Big Coal will be back begging for cap-and-trade: No, really. Right now there are EPA rules in the pipeline that are going to shut down a third or more of the existing coal fleet. No new coal plants are going to get built—they're not cost-competitive with natural gas or wind, and every one runs into a buzzsaw of grassroots opposition. In other words, carbon caps or no carbon caps, Big Coal is in trouble. Sooner or later, the industry will realize that the funding it can get from cap-and-trade, to support carbon capture and sequestration, is its only path to survival. Robert Byrd tried to tell the industry the truth before he died. Byron Dorgan tried to tell it the truth just the other day. By 2012, certainly by 2015 when many of the rules kick in, the industry will be forced to acknowledge this basic truth. And they'll come begging Congress for cap-and-trade.

Protecting the EPA is now job one for progressives: Murkowski already tried to block EPA on carbon. Rockefeller's going to try again shortly, and his bid is going to be even trickier to block than hers. The EPA's ability to act must be protected. It won't be as comprehensive, as economically efficient, or as socially cooperative as smart climate legislation would have been, but it will reduce carbon. And you know what? Senators from coal-heavy states have poorly served their constituents, so as far as I'm concerned, they deserve a big ol' EPA boot to the ass. They made this bed, they can sleep in it.

"We don't have 60 votes" is bull: Every cowardly senator repeats it like a talisman to ward off the terrible threat of having to act: "We don't have the votes." Two things to say about that. First, of course you don't have votes for something this controversial before you go to the floor and force the issue. Pelosi didn't have the votes before she took the House bill to the floor. She got the votes by twisting arms and making deals. She forced the issue. That was the only way the Senate vote could ever work—if the bill was put on the floor, the issue was forced, and Dems united in daring the GOP to vote against addressing the oil spill. There's no guarantee that would have worked, but at least it would have been a political rallying point. It would have put senators on record. And it's not like the wimpy avoidance strategy is producing better results.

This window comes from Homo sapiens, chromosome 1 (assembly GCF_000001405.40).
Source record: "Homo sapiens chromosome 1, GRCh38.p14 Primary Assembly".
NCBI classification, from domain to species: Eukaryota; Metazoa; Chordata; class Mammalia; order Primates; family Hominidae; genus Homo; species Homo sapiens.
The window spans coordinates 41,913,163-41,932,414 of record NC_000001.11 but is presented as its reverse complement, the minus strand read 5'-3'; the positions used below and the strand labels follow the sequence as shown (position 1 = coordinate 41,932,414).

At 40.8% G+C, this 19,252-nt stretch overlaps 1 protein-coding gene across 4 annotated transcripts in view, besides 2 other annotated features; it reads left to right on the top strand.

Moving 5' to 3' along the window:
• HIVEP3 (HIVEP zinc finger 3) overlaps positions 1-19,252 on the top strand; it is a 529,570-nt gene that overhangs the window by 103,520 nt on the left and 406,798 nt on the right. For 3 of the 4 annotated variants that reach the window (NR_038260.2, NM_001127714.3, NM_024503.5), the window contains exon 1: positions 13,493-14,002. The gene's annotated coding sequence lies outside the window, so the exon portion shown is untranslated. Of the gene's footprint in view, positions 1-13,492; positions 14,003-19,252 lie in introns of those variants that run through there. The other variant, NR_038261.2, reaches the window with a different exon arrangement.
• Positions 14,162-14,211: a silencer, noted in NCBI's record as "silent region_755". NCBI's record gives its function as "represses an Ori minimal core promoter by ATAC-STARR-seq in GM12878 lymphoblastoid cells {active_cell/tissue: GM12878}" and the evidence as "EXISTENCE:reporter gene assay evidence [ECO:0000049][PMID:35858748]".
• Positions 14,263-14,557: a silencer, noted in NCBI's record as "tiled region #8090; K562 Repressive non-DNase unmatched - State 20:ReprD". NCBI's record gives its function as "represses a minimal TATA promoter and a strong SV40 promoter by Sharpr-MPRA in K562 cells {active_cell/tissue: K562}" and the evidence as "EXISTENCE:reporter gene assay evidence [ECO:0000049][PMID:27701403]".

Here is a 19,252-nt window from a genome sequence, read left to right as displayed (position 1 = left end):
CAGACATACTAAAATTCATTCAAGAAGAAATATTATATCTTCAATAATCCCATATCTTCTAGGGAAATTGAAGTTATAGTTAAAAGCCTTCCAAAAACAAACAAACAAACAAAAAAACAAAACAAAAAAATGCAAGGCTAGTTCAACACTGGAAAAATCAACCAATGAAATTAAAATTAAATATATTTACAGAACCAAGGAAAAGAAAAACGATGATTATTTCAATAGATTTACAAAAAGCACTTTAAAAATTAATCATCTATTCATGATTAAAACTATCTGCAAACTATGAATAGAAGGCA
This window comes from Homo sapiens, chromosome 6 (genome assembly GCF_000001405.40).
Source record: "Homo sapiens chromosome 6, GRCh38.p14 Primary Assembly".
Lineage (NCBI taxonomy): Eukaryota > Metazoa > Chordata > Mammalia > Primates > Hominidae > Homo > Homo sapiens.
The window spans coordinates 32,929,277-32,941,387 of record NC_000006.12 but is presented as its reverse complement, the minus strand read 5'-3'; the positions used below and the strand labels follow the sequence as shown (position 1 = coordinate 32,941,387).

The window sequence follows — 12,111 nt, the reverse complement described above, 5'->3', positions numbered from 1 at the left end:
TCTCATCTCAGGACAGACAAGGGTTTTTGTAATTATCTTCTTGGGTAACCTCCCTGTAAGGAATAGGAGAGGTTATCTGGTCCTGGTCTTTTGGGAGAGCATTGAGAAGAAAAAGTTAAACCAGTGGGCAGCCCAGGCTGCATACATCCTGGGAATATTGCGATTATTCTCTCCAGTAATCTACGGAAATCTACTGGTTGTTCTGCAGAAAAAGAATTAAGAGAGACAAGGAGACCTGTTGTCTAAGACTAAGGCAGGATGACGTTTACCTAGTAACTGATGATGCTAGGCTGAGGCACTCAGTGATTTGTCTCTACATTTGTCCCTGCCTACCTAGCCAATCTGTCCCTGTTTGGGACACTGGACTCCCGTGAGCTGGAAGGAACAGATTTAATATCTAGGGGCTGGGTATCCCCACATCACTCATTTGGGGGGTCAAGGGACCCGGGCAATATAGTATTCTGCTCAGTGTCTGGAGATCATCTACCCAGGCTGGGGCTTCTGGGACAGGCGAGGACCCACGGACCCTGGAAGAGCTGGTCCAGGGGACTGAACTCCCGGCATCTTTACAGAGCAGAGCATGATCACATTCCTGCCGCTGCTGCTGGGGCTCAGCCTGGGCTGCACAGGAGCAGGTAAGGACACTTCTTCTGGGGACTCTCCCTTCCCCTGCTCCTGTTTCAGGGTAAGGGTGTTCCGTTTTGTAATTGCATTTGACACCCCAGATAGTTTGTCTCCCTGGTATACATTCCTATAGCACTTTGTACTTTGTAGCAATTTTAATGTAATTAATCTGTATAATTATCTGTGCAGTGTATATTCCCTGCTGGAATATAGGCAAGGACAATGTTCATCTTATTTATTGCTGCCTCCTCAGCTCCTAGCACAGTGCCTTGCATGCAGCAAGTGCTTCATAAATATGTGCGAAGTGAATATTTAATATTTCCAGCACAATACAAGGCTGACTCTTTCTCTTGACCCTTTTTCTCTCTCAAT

Second, senators need to stop talking about "60 votes" as though it's in the Constitution that the U.S. Senate—unlike every other legislative body on the planet—has a supermajority requirement. It's not in the Constitution. It's an accident, an informal rule that Republicans have taken to relentlessly abusing, not to extend debate but simply to degrade the Senate's ability to act. The filibuster is anti-democratic and it is thwarting the country's will. The American people need to be told this and senators who still want their institution to be minimally functional need to start getting angry about it.

It's a sad, corrupt state of affairs this country finds itself in. I wish I had some hopeful words to offer. But at this point, American government appears to be broken. And our children and grandchildren will suffer for it.

This post was produced by Grist as part of the Climate Desk collaboration.